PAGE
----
When I arrived home, a book was waiting in the mailbox: Rachel Loden's Dick of the Dead from Ahsahta Press. Rachel Loden has long spoken for her anti-hero (and mine) Richard Nixon. She is not a helpless but a willing puppet for his voice and--as it turns out--for that of the "son" he so gave to the world, George W. Bush. Their genealogy comes clear in "The Richard Nixon Snow Globe," where the poet imagines someone making such a globe:
So he could see Dick's head inside a dome
While hoodoo snow is falling
On the baby bush tricked out with lights
In his rancho home sweet ovum
Dick (and how I love the Facebook "Send a Dick in the Box" gimmick) haunts the White House yet, as Dr. Rice kneels for him, Libby's lawyers recognize him, "Cheney's heart is flying toward" him, and Martha Mitchell wants a kiss.
I have read many of the Nixon poems before. But what is most scary is that because not all the poems are in Nixon's voice, that voice seems (if not sounds) even more pervasive. The book becomes a paranoid fantasy that befits its prime mover. Is he speaking here? I kept wondering, or is it perhaps the poet, Bush, someone? There are as many Dick's as there are Waldo's, and Milhous is surely the Emersonian oversoul of the text.
The book contains, but is not contained by, its parodies. I was reminded of Gizelle Gajelonia's thesis (see below) when I heard echoes of Pound and Creeley, Stevens and Seinfeld emerging through the Nixonian harmonies. In her notes, Loden informs us that this poem:
The USNS Comfort Sails to the Gulf
Huge red crosses on the whitewashed hull:
ought to remind us of "In the Station of the Metro." But who needs notes to recognize the Creeley who is here:
As I sd to my
friend, because I am
always shopping,--John, I
sd, which was not his
name, the market sur-
rounds us, what
can we do against
it, or else, shall we &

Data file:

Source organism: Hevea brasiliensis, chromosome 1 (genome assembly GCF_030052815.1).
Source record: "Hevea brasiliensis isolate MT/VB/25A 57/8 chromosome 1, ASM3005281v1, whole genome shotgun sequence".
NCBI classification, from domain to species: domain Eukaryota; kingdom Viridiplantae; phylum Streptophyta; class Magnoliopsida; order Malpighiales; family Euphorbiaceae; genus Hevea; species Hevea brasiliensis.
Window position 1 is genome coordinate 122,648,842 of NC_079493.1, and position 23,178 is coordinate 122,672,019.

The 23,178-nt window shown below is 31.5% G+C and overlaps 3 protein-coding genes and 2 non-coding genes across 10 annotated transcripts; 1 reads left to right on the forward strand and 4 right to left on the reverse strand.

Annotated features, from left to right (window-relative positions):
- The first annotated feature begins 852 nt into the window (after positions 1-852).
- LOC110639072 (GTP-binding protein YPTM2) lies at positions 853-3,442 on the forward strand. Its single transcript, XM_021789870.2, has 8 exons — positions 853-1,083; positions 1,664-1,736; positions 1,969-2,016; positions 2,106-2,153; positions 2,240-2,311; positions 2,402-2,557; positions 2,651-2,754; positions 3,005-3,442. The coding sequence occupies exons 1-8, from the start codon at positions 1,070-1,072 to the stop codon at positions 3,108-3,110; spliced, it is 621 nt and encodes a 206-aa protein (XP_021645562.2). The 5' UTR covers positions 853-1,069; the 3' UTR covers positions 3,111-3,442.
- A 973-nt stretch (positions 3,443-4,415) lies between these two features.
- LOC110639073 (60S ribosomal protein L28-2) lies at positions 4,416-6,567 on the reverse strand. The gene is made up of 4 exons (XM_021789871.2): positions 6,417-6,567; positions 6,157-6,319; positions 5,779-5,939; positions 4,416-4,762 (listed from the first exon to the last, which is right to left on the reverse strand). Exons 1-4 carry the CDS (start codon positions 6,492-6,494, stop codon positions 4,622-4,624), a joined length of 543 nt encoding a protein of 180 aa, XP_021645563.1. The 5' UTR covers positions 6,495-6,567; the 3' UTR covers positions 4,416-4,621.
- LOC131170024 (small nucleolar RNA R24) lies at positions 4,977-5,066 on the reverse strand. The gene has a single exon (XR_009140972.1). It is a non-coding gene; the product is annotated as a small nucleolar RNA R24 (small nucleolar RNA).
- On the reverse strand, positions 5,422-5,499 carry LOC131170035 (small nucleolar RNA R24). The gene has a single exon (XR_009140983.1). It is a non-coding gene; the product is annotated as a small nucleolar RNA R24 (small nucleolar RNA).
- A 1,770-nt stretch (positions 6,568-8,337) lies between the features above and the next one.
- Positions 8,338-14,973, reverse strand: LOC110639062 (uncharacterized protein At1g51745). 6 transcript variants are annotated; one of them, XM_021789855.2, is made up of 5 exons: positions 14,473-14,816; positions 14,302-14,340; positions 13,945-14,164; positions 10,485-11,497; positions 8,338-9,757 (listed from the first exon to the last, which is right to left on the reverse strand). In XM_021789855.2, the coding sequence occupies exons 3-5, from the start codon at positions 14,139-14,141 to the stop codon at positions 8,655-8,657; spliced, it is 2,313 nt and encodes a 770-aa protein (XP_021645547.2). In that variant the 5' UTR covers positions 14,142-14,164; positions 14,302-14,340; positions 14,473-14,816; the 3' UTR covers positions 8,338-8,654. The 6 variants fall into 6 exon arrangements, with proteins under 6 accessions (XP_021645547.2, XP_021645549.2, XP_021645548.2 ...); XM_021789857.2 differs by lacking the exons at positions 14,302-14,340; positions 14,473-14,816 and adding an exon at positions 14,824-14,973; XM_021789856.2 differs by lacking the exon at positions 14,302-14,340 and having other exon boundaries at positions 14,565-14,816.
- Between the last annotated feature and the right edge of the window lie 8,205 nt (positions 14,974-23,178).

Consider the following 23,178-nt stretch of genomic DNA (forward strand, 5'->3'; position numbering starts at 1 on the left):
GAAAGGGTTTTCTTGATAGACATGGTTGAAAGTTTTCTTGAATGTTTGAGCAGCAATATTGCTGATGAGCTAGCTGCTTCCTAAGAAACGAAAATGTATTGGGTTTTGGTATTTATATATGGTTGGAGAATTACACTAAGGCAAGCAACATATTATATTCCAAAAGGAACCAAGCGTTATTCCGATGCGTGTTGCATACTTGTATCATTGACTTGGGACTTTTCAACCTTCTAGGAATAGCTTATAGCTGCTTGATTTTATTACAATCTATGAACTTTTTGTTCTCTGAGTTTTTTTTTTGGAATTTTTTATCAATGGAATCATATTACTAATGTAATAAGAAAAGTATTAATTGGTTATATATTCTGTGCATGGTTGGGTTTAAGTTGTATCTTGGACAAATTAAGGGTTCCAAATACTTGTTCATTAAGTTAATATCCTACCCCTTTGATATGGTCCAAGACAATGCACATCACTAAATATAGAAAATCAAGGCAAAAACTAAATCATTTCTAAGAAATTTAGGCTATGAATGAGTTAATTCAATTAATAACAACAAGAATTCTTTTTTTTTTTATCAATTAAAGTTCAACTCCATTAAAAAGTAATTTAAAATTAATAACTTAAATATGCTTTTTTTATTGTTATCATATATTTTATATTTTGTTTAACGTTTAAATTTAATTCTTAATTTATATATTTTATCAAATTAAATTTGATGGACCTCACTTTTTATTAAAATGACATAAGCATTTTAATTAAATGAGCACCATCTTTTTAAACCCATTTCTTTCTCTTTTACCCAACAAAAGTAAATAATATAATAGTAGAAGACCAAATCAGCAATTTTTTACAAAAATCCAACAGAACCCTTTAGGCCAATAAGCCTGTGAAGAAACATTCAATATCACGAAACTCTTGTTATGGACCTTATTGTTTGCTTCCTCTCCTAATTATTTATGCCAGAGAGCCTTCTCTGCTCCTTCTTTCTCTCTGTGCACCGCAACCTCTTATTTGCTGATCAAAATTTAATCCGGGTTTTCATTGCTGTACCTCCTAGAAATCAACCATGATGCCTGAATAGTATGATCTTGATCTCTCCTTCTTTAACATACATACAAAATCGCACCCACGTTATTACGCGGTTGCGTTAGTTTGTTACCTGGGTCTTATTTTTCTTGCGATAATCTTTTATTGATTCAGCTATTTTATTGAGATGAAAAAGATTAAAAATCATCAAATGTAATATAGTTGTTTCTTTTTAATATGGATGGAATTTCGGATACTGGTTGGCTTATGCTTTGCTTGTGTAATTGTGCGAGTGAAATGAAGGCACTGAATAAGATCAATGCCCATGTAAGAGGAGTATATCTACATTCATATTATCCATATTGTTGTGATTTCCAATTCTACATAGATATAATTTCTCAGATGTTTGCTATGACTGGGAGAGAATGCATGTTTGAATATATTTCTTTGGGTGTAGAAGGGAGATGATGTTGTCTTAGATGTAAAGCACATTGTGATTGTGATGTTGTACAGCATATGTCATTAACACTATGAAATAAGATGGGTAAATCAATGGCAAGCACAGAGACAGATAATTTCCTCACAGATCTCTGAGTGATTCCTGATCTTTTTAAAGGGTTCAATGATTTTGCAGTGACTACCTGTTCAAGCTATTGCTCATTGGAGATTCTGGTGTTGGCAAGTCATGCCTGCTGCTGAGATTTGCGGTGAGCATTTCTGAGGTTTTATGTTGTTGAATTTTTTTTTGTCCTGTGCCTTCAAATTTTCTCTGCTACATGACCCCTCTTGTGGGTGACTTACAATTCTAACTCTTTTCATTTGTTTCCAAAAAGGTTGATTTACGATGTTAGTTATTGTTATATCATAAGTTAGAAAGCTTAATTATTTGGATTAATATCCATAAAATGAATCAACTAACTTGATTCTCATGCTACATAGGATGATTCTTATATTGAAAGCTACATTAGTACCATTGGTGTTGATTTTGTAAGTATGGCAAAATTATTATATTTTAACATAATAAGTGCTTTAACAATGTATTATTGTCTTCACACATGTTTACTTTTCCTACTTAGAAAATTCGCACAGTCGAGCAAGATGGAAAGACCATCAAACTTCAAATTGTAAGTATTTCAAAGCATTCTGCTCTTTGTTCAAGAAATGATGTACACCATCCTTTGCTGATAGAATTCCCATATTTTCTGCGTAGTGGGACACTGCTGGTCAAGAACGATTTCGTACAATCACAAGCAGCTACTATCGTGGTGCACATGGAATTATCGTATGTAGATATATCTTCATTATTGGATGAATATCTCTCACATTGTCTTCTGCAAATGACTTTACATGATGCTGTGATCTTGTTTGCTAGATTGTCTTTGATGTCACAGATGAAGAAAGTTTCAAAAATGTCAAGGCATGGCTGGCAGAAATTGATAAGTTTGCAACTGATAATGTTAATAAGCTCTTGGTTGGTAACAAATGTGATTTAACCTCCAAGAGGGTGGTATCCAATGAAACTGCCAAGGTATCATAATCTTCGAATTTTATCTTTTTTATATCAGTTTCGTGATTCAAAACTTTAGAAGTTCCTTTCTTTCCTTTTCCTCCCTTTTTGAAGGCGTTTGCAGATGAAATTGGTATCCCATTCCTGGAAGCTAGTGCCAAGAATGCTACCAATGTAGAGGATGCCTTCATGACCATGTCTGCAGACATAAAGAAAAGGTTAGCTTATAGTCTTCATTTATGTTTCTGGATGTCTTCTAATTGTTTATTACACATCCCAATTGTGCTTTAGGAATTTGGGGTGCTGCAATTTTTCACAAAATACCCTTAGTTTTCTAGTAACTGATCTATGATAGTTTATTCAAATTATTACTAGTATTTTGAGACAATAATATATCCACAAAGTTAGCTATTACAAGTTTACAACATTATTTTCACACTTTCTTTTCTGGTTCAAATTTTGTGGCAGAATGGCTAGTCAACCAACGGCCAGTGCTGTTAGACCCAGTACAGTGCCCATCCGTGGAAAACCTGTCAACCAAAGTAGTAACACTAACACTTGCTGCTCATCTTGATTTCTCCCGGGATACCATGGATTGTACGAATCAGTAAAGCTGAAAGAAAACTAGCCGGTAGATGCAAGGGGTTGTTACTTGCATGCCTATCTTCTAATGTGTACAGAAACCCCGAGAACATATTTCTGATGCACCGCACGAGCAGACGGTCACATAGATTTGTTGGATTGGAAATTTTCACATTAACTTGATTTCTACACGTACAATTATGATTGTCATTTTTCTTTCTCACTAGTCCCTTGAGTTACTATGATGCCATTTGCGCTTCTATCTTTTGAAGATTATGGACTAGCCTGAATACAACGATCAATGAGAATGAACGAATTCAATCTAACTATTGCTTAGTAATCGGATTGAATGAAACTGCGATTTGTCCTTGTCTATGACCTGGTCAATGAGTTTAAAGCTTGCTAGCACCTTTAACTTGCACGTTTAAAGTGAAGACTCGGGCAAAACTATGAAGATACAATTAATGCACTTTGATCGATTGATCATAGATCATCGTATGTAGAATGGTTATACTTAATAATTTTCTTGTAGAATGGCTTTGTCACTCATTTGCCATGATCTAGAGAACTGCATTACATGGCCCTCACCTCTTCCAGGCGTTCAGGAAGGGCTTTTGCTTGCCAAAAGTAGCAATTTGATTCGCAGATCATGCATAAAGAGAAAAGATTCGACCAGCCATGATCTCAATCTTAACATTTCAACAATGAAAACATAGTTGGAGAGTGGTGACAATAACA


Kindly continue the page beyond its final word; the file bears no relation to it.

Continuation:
why not, buy a Jaguar XKR,
floor it, he sd, for
christ's sake, 4.9
seconds to 60 mph.
("I Know a Brand," 59).
Here the ghost of Robert Creeley comes to change brands from "man" to "car." Or it could be John Berryman trailing his Henry (qua John) behind him. There are too many more echoes to count, each a pincer in the heart of the last century, which gets its own poem, "Props to the Twentieth Century."
So, two scenes of ventriloquism: an evangelical real estate agent from Ohio utters a cascade of scripture at an Oahu beach, while Rachel Loden permits the worst of the 20th (and 21st) centuries to speak through her. One offers revival, redemption; the other promises an "end of miracles" (to quote Albert Wendt). One speaks his lines in absolute earnest, is a willing puppet for the Lord. The other is equally earnest, but her lines are wicked things, willing to be found beautiful once they meet the page, but composed of our historical wreckage (war, capital, deceit, greed). If I had met the evangelist later in the day, post-Rachel Loden/Richard Nixon, would I have left the park with more hope? I doubt it, but the day has seemed full of voices falling as if in some tropical snow globe (snow cone?), twin markers of an American culture that is nothing if not screwy.